David, it’s 15 days, and we will provide them to local media at time of filing.

    We knew it was an uphill battle: remember the old saying: “It’s tough to fight City Hall”? Anyway, we all gave it a good shot, and we hope to prevail in the end with a court decision in Plaintiffs’ favor.

    1. David Greenwald

      Full quote from Mayor Krovoza:

      Our City Council — acting on the dedicated work of our Water Advisory Committee — took great care to make sure our new rate structures would be in full compliance with the law. The court’s decision affirms our careful work. This means our joint project with Woodland will proceed to bring Davis a clean, environmentally sound, and fiscally responsible long-term surface water supply.

      As we find ourselves in a significant drought, Davis’ ratepayers should be pleased that they acted to increase their water supply options. When the project comes online in mid-2016, we will have the ability to use surface water that can be supplemented by groundwater. That will be a great asset for our system’s reliability.

      Davis remains fully committed to everyone understanding the transition to our new and conservation-oriented water pricing. Outreach will continue, in the bills and via the press, our web site and public forums.

      Our ratepayers should also know that we continue to make great strides in project cost reduction. That has been job-one since Measure I passed last March. Since 2009, project costs have come down a full 35 percent through downsizing and our bidding process. And there are still prospects for more savings through lower interest financing.

  4. Michael Harrington

    Update: March 7th is a Status Conference to work out what else needs to be done to hear the remaining issues and when the court will conduct that hearing. The remaining issues include the City allegedly using potable water and sewer services for free.

    1. Mark West

      The judge rejected every one of the plaintiff’s arguments. It is for frivolous cases like this that we need a ‘loser pays’ rule for the Civil Courts in California. If this tentative ruling is confirmed, Plaintive’s lawyers should have to pay all of the City’s legal fees.

      1. Tia Will

        Mark

        As a member of the medical profession, I am no stranger to the idea of frivolous lawsuits.

        I totally agree that all costs of a losing lawsuit against the City should be borne by the lawyers bringing the suit. I do not believe that lawsuits should be used as a means of overturning decisions by either the public or elected representatives that one does not happen to like.

        I think that is indisputably what is occurring here.

        1. John Baldry

          Mr. West and Ms. Will, while I don’t disagree with you with respect to lawsuits that are clearly frivolous, I don’t think a blanket “loser pays” provision makes sense either. No one knows better than the judge whether the case was without merit. Those of us who are on the outside have no idea how difficult the judge’s decision was. So I’m inclined to leave it to the judge’s discretion whether one side or the other gets awarded any “loser pays” compensation.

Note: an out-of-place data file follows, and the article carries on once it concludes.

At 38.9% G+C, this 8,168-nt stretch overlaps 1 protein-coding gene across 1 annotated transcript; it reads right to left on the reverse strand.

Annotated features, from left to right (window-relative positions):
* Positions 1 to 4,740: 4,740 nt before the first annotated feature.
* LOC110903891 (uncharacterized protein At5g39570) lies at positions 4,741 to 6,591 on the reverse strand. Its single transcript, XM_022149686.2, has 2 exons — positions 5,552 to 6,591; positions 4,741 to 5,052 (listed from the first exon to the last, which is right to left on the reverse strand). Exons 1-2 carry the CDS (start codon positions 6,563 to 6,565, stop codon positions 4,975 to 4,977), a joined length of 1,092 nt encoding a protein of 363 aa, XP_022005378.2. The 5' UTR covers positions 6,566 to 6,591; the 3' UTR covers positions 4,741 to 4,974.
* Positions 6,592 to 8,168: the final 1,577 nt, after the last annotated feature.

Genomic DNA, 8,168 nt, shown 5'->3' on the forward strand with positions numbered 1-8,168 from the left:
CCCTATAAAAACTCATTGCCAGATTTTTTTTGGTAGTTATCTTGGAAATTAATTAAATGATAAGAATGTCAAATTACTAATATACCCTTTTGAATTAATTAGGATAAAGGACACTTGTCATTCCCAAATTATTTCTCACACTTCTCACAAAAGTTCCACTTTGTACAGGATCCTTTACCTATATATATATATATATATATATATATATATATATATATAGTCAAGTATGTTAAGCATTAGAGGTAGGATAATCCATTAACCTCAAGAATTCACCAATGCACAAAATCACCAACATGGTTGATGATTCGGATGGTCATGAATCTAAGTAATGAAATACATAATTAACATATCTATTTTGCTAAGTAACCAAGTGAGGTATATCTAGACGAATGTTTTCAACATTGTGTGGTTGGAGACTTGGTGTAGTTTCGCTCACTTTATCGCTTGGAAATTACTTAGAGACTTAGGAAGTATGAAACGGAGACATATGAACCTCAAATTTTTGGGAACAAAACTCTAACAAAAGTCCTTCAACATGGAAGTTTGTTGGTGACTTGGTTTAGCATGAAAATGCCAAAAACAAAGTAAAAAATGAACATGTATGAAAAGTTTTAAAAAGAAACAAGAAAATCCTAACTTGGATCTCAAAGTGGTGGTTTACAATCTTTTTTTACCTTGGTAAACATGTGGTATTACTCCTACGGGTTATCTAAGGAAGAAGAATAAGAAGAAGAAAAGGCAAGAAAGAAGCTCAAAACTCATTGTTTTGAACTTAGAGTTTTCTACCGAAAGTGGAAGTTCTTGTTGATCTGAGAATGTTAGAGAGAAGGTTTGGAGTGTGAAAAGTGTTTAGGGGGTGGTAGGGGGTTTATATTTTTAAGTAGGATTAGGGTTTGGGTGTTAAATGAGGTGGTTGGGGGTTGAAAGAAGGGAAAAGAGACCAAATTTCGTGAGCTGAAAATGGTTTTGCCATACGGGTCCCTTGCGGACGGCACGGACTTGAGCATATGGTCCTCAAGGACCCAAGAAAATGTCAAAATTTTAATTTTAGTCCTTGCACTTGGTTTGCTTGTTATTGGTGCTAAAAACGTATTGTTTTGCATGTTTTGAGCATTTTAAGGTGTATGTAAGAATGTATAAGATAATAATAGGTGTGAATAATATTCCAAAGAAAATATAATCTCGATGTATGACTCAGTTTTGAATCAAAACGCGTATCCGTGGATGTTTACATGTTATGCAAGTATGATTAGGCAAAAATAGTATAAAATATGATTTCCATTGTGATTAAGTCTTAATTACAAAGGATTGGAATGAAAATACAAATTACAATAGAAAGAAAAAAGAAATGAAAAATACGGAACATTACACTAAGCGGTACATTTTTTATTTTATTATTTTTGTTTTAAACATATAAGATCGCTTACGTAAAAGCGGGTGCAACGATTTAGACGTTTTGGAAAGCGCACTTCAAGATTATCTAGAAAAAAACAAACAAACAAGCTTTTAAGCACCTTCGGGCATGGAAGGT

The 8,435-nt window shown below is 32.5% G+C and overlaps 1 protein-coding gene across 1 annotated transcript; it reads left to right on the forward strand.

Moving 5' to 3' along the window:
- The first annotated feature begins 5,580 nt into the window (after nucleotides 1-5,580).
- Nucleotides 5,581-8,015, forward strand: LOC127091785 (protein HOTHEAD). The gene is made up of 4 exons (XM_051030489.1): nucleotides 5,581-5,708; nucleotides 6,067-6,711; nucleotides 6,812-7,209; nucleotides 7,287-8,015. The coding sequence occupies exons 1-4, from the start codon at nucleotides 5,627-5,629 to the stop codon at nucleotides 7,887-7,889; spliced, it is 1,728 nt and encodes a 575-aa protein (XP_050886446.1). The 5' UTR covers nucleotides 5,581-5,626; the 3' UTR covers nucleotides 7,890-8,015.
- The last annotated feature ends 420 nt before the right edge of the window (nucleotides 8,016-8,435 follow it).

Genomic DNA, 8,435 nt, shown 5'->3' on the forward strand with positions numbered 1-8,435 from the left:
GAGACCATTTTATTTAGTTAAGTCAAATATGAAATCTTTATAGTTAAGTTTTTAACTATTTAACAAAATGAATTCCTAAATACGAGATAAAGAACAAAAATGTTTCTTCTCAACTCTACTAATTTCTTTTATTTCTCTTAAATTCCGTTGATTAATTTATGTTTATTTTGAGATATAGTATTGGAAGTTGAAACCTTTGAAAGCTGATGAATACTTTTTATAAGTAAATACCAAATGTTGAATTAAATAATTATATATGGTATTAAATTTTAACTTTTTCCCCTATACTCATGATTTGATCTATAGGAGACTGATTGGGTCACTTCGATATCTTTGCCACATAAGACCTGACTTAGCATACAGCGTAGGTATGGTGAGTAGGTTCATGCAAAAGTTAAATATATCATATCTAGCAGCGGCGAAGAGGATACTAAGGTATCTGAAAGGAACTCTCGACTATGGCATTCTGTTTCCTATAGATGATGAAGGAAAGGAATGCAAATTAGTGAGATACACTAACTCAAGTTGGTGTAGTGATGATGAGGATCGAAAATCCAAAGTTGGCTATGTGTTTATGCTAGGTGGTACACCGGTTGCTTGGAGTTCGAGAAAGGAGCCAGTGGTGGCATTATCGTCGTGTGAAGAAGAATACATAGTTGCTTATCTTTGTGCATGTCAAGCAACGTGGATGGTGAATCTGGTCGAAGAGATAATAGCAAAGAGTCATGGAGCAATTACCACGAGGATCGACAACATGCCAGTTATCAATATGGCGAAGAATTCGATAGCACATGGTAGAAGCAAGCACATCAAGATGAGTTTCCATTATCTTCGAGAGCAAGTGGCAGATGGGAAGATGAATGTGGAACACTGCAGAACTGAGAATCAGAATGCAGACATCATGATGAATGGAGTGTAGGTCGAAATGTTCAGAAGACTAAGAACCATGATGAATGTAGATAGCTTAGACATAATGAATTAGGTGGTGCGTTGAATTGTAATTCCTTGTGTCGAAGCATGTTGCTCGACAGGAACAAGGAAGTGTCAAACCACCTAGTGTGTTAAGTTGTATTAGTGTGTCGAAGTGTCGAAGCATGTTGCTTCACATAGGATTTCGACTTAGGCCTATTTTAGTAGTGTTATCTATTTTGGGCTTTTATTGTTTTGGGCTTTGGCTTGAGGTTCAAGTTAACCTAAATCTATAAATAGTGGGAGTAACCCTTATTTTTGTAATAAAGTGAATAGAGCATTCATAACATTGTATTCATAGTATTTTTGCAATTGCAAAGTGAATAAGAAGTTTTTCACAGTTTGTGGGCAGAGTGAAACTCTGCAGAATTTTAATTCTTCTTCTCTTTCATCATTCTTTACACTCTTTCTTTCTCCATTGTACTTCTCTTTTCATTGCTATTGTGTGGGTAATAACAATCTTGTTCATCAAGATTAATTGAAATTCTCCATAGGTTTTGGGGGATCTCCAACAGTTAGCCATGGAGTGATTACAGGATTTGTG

One of the very interesting aspects of Judge McGuire’s decision is that the Appeals Court ruling that he used as the principal precedent in his decision didn’t even exist at the time that the plaintiffs filed their lawsuit. Making a judgment about the Constitutionality of a decision today based on speculation about possible future events is a dicey proposition at best.

          1. Mark West

            Mr. Baldry:

            My understanding is that judges do not have the discretion to make an award of legal costs to the defendant in CA civil courts as they do in Federal courts. I would be happy with a system that gives that discretion to the judge, but I think it is important that the plaintiff’s lawyer be responsible for paying the award, not just their client.

  5. Mr. Toad

    Interesting that the remaining issues could have some merit although it will likely result in moving money from one pot into another. I’m not so sure I agree with Mark and Tia about the entire case being frivolous. Courts have ways of sticking it to lawyers and plaintiffs who abuse the system but if we make it too hard for people to test the law we will soon find ourselves at the mercy of the government and monied interests.

    1. Mark West

      It is an unequal system. The Judge has discretion to award legal fees to the plaintiff’s lawyer, but not to the defendant’s. Give the Judge discretion for making an award to either side and we will see fewer frivolous actions.

      As far as lawsuits against individuals, all of the winner’s legal fees should be covered by the losing party and that party’s lawyer. If the Judge rules that the action was particularly frivolous, the lawyer should pay a larger share of the award.